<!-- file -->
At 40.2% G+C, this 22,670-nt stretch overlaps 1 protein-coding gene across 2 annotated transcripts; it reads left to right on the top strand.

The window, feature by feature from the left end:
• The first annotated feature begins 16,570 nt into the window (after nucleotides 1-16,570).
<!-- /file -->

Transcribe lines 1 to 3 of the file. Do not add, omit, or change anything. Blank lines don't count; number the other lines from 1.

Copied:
At 40.2% G+C, this 22,670-nt stretch overlaps 1 protein-coding gene across 2 annotated transcripts; it reads left to right on the top strand.

The window, feature by feature from the left end:
• The first annotated feature begins 16,570 nt into the window (after nucleotides 1-16,570).